This video is a year of corporate flying in 5 minutes. It’s mostly takeoffs, landings and approaches or what I like to call the fun part of the job. I enjoy what I do and like to share that experience in my videos. In actuality, over a years’ time, I’ve flown many more flights and in more airplanes than are shown in the video. So this video is more of an attempt to give you the feel of flying as a charter pilot than a day by day account. Unfortunately, I don’t always have the chance to pull out my camera and capture what would have made great video so some of the coolest things I’ve seen I didn’t get in the video. The aircraft in the video are the Cessna Citation Mustang, Citation Encore, Citation II, Citation Excel and a Beechcraft King Air 350. Some of the video is taken while acting as the pilot or co-pilot. A few of the included scenes are of the aircraft cockpits and the cabin. The name of the music is “Full Throttle”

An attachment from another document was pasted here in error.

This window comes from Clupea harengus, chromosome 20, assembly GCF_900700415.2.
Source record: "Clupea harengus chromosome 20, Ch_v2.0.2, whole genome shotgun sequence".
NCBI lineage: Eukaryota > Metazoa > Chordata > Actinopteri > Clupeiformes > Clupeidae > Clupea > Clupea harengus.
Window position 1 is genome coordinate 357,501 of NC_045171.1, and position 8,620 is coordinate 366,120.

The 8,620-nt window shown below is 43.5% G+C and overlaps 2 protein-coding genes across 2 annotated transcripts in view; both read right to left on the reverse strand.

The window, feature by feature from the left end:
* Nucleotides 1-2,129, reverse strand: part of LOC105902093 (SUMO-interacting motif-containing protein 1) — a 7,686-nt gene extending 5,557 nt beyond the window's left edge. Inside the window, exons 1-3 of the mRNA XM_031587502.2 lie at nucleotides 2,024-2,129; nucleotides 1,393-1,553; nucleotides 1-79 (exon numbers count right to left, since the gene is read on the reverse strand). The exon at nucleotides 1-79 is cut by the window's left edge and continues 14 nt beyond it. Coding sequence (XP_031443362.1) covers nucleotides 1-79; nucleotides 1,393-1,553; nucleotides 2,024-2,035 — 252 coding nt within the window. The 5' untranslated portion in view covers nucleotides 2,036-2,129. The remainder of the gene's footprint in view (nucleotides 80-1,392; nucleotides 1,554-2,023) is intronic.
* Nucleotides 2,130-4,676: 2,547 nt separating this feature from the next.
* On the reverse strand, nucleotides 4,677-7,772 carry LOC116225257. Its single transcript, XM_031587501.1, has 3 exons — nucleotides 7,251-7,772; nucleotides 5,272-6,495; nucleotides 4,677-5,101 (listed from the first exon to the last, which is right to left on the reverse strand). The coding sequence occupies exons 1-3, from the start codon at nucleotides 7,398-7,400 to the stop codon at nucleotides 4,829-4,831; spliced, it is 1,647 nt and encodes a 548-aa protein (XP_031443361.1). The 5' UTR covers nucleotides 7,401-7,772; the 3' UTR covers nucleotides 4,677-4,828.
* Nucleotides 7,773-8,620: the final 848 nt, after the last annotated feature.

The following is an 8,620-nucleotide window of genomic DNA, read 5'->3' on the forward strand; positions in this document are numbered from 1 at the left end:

A Beechcraft King Air 350 takeoff on runway 25 at Eagle County Regional Airport (EGE), Colorado. Also known as the Eagle/Vail airport it’s ranked number eight on the History Channel’s show Most Extreme Airports. The factors that placed Eagle on this list are a higher elevation of 6,540 feet, steeply rising mountainous terrain on all sides, downhill sloping runway, unpredictable weather and challenging approach and departure procedures. All of these factors make Eagle a very challenging airport for both experienced and novice aviators. On a cold clear day Eagle is a joy to fly into, the sweeping mountain vistas are breathtaking. Unfortunately, add a little weather or loose an engine on a hot day and this airport is suddenly not the fun lunch stop you planned on. Due to the mountains the approaches have what at first seem like fairly high minimums of 3 miles and 1,790 feet. But don’t forget if a snow squall suddenly blooms over the mountain, the runway can disappear in an instant. Ask yourself what if I lose an engine after doing a missed approach or on the departure procedure. Can my aircraft maintain the required 13% climb gradient required to climb to a safe altitude. Mountain flying can be greatly rewarding, just be sure you check your aircraft’s single engine climb performance or get some instruction in mountain flying before flying into your first mountain airport.